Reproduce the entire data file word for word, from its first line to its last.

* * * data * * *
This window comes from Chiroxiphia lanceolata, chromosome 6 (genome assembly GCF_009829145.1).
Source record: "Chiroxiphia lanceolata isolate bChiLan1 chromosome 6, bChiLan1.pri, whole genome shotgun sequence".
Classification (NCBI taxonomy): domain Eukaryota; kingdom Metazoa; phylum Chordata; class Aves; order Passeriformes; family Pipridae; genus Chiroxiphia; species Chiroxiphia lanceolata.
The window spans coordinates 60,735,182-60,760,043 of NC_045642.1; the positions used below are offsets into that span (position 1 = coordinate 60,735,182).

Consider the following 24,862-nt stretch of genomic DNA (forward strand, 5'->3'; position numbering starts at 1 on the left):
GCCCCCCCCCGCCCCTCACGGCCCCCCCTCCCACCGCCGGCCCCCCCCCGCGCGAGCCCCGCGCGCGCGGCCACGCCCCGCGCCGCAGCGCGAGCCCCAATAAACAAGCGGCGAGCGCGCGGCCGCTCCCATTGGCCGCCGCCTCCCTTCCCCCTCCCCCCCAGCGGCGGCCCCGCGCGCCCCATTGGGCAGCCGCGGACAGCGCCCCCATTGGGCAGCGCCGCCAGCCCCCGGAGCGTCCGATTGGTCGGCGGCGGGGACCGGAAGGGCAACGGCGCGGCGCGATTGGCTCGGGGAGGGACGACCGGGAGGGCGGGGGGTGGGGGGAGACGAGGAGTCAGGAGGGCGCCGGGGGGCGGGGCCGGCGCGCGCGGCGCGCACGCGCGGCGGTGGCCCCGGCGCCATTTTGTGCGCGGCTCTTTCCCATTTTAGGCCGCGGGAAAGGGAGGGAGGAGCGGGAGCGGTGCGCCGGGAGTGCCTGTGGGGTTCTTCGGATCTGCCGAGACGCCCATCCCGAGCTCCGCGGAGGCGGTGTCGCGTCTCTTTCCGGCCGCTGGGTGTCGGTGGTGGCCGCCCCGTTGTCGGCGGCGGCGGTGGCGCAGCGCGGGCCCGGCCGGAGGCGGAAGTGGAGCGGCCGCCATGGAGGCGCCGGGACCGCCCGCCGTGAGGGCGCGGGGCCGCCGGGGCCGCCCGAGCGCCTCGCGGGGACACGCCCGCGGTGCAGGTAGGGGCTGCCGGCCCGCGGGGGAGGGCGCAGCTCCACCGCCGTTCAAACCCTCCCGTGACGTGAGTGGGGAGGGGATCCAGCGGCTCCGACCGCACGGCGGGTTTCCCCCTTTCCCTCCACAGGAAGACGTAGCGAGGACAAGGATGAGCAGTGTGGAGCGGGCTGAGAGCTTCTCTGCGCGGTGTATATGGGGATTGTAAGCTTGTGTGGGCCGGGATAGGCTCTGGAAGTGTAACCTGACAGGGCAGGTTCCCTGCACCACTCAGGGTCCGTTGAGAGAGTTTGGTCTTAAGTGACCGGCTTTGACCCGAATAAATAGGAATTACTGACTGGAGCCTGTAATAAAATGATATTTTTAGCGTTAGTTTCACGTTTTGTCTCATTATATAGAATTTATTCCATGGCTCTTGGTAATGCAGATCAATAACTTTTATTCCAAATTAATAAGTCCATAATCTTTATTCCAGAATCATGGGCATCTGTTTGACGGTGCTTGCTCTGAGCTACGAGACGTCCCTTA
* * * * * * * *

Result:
This window comes from Chiroxiphia lanceolata, chromosome 6 (genome assembly GCF_009829145.1).
Source record: "Chiroxiphia lanceolata isolate bChiLan1 chromosome 6, bChiLan1.pri, whole genome shotgun sequence".
Classification (NCBI taxonomy): domain Eukaryota; kingdom Metazoa; phylum Chordata; class Aves; order Passeriformes; family Pipridae; genus Chiroxiphia; species Chiroxiphia lanceolata.
The window spans coordinates 60,735,182-60,760,043 of NC_045642.1; the positions used below are offsets into that span (position 1 = coordinate 60,735,182).

Consider the following 24,862-nt stretch of genomic DNA (forward strand, 5'->3'; position numbering starts at 1 on the left):
GCCCCCCCCCGCCCCTCACGGCCCCCCCTCCCACCGCCGGCCCCCCCCCGCGCGAGCCCCGCGCGCGCGGCCACGCCCCGCGCCGCAGCGCGAGCCCCAATAAACAAGCGGCGAGCGCGCGGCCGCTCCCATTGGCCGCCGCCTCCCTTCCCCCTCCCCCCCAGCGGCGGCCCCGCGCGCCCCATTGGGCAGCCGCGGACAGCGCCCCCATTGGGCAGCGCCGCCAGCCCCCGGAGCGTCCGATTGGTCGGCGGCGGGGACCGGAAGGGCAACGGCGCGGCGCGATTGGCTCGGGGAGGGACGACCGGGAGGGCGGGGGGTGGGGGGAGACGAGGAGTCAGGAGGGCGCCGGGGGGCGGGGCCGGCGCGCGCGGCGCGCACGCGCGGCGGTGGCCCCGGCGCCATTTTGTGCGCGGCTCTTTCCCATTTTAGGCCGCGGGAAAGGGAGGGAGGAGCGGGAGCGGTGCGCCGGGAGTGCCTGTGGGGTTCTTCGGATCTGCCGAGACGCCCATCCCGAGCTCCGCGGAGGCGGTGTCGCGTCTCTTTCCGGCCGCTGGGTGTCGGTGGTGGCCGCCCCGTTGTCGGCGGCGGCGGTGGCGCAGCGCGGGCCCGGCCGGAGGCGGAAGTGGAGCGGCCGCCATGGAGGCGCCGGGACCGCCCGCCGTGAGGGCGCGGGGCCGCCGGGGCCGCCCGAGCGCCTCGCGGGGACACGCCCGCGGTGCAGGTAGGGGCTGCCGGCCCGCGGGGGAGGGCGCAGCTCCACCGCCGTTCAAACCCTCCCGTGACGTGAGTGGGGAGGGGATCCAGCGGCTCCGACCGCACGGCGGGTTTCCCCCTTTCCCTCCACAGGAAGACGTAGCGAGGACAAGGATGAGCAGTGTGGAGCGGGCTGAGAGCTTCTCTGCGCGGTGTATATGGGGATTGTAAGCTTGTGTGGGCCGGGATAGGCTCTGGAAGTGTAACCTGACAGGGCAGGTTCCCTGCACCACTCAGGGTCCGTTGAGAGAGTTTGGTCTTAAGTGACCGGCTTTGACCCGAATAAATAGGAATTACTGACTGGAGCCTGTAATAAAATGATATTTTTAGCGTTAGTTTCACGTTTTGTCTCATTATATAGAATTTATTCCATGGCTCTTGGTAATGCAGATCAATAACTTTTATTCCAAATTAATAAGTCCATAATCTTTATTCCAGAATCATGGGCATCTGTTTGACGGTGCTTGCTCTGAGCTACGAGACGTCCCTTA